Save money on your purchases by earning redeemable points with Progressive Rewards!
We're now accepting Bitcoin and Ethereum cryptocurrencies as payment methods!
Have you ever faced a situation where you must connect a high current actuator with a low current control box?
Heavy duty actuators like the PA-17 and PA-13 have a significantly higher current draw than the average actuators and many control boxes are not designed to handle such high current. However, we can resolve this by using relays to bypass the current limit on control boxes.
In this blog, we will help you with a safe way to use a standard control box with high current actuators.
A relay is a simple component that uses an electromagnet to mechanically switch between contact points. A low current signal can run through the coil inside the relay to switch between the normally open node (NO) and the normally closed node (NC), which each node can be connected to a high current voltage source to power the high current unit. This allows a low current device to control a high current application. In this article, we are trying to use a relay to control a high current actuator with a low current control box.
1 x PA-28 control box with per channel current rating of 15A.
1 x PS-40-12 110-220VAC to 12VDC power supply with a current rating of 40A.
2 x AC-30-30-12 Single Pole Double Throw Relay.
Any high current actuator (PA-17 or PA-13)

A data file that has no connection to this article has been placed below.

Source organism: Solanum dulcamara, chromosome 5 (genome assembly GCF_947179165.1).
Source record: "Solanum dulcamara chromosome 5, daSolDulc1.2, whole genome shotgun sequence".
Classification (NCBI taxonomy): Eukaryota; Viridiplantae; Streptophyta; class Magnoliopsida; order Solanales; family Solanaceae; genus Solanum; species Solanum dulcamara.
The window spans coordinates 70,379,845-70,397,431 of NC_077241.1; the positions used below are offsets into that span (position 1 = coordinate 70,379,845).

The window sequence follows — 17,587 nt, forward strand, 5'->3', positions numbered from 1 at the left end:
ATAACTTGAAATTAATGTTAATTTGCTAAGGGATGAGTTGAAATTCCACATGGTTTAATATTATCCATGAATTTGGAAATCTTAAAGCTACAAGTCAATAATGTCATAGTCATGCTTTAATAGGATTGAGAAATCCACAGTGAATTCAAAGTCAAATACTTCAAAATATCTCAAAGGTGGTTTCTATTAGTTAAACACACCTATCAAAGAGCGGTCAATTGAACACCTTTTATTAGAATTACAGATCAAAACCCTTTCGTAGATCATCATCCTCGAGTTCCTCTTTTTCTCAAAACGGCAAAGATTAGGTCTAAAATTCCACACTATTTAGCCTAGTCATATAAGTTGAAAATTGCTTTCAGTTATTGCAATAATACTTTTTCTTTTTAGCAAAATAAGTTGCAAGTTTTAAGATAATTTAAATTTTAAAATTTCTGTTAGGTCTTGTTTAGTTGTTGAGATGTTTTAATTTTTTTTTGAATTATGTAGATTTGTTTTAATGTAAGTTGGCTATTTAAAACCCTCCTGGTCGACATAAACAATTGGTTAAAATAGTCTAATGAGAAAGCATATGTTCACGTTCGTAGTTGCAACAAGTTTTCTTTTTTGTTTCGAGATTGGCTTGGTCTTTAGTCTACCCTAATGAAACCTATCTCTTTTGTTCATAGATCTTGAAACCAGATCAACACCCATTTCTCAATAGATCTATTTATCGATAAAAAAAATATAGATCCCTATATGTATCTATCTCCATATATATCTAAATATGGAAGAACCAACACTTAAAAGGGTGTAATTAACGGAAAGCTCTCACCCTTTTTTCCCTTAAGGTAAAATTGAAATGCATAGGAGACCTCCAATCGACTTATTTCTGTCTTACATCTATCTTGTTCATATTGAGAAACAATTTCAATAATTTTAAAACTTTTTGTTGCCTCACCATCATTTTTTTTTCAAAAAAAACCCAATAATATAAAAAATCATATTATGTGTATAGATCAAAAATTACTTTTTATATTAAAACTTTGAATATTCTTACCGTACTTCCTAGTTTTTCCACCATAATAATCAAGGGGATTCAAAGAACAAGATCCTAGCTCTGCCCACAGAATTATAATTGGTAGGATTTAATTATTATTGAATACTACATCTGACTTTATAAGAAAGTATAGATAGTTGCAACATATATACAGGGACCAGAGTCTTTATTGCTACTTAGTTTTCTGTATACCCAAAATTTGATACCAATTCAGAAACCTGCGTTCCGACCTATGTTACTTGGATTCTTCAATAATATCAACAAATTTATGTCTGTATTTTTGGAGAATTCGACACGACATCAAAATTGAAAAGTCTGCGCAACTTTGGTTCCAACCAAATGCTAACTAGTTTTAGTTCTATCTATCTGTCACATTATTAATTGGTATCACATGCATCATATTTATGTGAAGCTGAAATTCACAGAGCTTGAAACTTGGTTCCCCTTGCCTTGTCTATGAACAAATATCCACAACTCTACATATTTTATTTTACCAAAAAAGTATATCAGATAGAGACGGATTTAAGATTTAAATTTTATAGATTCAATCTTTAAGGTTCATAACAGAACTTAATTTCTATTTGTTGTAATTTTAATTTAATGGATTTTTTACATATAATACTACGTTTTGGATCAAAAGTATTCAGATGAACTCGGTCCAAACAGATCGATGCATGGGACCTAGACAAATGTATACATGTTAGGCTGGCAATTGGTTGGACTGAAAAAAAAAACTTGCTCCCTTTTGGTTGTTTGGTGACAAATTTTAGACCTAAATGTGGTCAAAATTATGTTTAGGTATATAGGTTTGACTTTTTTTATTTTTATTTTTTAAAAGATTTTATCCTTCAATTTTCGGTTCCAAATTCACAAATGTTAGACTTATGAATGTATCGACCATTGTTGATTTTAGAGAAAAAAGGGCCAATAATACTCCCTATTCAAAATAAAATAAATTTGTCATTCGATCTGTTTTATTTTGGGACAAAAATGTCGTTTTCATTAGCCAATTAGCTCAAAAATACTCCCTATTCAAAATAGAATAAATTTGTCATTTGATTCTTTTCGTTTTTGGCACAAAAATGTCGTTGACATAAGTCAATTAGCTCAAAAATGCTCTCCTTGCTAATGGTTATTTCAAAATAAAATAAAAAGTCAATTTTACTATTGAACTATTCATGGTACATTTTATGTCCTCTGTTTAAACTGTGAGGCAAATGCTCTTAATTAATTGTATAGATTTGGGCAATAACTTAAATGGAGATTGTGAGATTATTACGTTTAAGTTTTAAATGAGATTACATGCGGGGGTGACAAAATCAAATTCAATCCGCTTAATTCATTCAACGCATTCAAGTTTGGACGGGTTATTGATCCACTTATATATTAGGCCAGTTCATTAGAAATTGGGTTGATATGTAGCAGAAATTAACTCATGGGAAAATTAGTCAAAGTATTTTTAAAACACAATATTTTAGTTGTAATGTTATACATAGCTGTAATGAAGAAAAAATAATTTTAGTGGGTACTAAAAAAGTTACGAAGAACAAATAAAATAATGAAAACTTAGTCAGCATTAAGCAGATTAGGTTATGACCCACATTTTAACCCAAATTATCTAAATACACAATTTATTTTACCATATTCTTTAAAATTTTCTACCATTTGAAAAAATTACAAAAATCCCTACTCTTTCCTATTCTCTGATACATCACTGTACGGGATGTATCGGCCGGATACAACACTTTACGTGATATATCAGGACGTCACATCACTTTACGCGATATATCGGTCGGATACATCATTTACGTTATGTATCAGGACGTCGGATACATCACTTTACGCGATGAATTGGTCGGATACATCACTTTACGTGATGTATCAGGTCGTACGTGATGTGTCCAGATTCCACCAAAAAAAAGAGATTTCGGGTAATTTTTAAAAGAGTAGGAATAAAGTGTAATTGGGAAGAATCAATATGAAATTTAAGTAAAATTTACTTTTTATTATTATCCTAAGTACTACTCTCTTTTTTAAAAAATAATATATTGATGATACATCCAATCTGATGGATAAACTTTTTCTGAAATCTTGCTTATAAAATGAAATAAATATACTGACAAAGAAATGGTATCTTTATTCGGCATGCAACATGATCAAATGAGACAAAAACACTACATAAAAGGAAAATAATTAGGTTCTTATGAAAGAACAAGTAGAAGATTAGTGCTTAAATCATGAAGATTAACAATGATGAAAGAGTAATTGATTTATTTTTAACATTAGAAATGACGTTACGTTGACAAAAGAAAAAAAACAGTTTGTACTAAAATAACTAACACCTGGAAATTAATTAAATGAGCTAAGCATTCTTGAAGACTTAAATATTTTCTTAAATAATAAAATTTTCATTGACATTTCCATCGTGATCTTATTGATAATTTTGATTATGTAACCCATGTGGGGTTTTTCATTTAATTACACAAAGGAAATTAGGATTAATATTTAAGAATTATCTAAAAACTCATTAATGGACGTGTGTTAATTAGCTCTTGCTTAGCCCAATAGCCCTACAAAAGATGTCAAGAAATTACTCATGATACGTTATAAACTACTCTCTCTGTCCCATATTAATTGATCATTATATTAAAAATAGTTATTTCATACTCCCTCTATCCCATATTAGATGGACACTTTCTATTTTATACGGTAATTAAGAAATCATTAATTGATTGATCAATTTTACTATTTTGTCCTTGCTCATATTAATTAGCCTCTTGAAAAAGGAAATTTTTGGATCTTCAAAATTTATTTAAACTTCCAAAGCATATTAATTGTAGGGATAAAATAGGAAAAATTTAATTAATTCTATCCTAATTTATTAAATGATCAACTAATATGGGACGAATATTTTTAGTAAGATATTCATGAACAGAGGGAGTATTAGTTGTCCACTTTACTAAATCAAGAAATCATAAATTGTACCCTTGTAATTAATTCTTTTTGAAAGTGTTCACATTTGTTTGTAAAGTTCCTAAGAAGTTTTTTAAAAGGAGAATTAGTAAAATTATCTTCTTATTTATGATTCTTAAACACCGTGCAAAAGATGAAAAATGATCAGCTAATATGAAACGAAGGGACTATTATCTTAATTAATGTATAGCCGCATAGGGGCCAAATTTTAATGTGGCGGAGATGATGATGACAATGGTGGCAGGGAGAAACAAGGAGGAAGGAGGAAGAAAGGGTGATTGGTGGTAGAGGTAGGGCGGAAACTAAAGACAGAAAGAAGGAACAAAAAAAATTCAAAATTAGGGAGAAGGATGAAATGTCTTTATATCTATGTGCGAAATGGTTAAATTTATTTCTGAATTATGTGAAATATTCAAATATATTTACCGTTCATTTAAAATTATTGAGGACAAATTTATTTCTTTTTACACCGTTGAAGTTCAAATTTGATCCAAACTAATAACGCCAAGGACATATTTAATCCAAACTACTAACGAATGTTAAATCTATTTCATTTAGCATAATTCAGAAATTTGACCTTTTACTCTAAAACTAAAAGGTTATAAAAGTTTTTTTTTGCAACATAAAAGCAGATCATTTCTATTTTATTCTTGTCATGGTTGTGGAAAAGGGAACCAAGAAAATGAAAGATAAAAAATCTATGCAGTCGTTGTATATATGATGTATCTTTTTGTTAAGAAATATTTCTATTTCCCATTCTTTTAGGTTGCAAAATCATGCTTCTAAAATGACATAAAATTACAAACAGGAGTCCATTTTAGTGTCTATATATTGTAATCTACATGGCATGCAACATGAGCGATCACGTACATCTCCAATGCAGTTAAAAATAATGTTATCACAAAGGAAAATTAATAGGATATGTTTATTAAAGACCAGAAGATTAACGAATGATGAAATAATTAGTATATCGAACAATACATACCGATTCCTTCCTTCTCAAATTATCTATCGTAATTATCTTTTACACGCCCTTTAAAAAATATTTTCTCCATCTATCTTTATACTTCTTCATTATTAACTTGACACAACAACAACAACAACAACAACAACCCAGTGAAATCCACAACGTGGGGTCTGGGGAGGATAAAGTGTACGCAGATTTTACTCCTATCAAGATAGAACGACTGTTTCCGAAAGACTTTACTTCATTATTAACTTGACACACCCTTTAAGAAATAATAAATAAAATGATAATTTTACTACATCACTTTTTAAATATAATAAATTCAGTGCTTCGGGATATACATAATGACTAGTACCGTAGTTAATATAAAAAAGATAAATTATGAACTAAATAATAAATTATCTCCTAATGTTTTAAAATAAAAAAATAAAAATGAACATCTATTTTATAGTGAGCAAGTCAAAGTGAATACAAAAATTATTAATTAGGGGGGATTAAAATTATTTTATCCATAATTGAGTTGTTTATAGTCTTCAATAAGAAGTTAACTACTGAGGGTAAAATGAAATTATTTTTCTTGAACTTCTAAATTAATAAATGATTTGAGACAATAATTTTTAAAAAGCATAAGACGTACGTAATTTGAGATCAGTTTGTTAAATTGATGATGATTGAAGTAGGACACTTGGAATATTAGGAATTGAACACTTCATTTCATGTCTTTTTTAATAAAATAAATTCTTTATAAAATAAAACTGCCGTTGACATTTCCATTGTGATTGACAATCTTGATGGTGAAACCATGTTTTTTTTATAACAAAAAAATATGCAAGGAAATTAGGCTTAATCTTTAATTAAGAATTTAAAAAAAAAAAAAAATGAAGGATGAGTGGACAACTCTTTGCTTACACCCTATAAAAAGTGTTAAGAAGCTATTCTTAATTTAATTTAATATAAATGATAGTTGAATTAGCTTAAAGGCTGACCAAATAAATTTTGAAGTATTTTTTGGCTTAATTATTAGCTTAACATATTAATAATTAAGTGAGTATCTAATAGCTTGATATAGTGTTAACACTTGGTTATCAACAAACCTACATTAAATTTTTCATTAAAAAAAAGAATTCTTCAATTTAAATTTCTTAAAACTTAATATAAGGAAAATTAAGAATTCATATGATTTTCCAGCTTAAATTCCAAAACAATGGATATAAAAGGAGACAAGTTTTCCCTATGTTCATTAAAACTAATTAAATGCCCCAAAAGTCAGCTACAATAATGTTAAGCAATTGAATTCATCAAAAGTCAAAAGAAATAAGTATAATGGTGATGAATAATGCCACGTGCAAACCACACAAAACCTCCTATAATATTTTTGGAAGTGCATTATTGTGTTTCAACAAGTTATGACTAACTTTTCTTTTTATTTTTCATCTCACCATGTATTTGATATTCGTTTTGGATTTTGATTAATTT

To bypass the current limit on the control box, we will need to use the control box output current to drive the relays instead of directly powering the high current actuators. So first we need to connect each of the output pins from the control box to one of the input pins on both SPDT relays (figure 1).
Then we will take the positive and negative output from the actuator and connect them to each of the output pins on the two SPDT relays (figure 2).
To complete the relay input circuit, we will need to connect the remaining input pins from both relays to the ground (figure 3).
All that remains is to connect the power source to relay, so it can drive the actuator. To do that, we will connect the negative terminal from the power supply to the Normally Close Node (NC), and the positive terminal of the power supply to the Normally Open Node (NO) for both relays (figure 4). Now the circuit is complete.
When no power is applied, both relay output is connected to the NC pins (0VDC), which is connected to the ground. Therefore, the actuator is receiving 0VDC from the relays, and it remains stationary.
When an extended command is issued to the control box, Relay A will receive 12VDC from the control box, and Relay B will receive 0VDC. This will cause Relay A output to switch to NO pin (12VDC), and Relay B output remain at NC (0VDC). At this point, the actuator will receive +12VDC from the output of the relays, and it will extend.
When a retract command is issued to the control box, Relay A will receive 0VDC, and Relay B will receive 12VDC. This will cause Relay A output to remain at NC (0VDC), and Relay B output to switch to NO (12VDC). At this point, the actuator will receive -12VDC from the output of the relays, and it will retract.
Since the power is supplied from the power supply through the relays, it will not go through the control box; effectively bypassing the current limit on the control box.
Heavy-duty actuators can provide the power needed to drive high load applications, but with the high current rating, it can be difficult to find the right control box. With this instructional article and a few relays, this problem can be solved with very little time and resources. Check out our website for instructional information and much more!
If you have any questions, give us a call at 1-800-676-6123 or email us at firstname.lastname@example.org.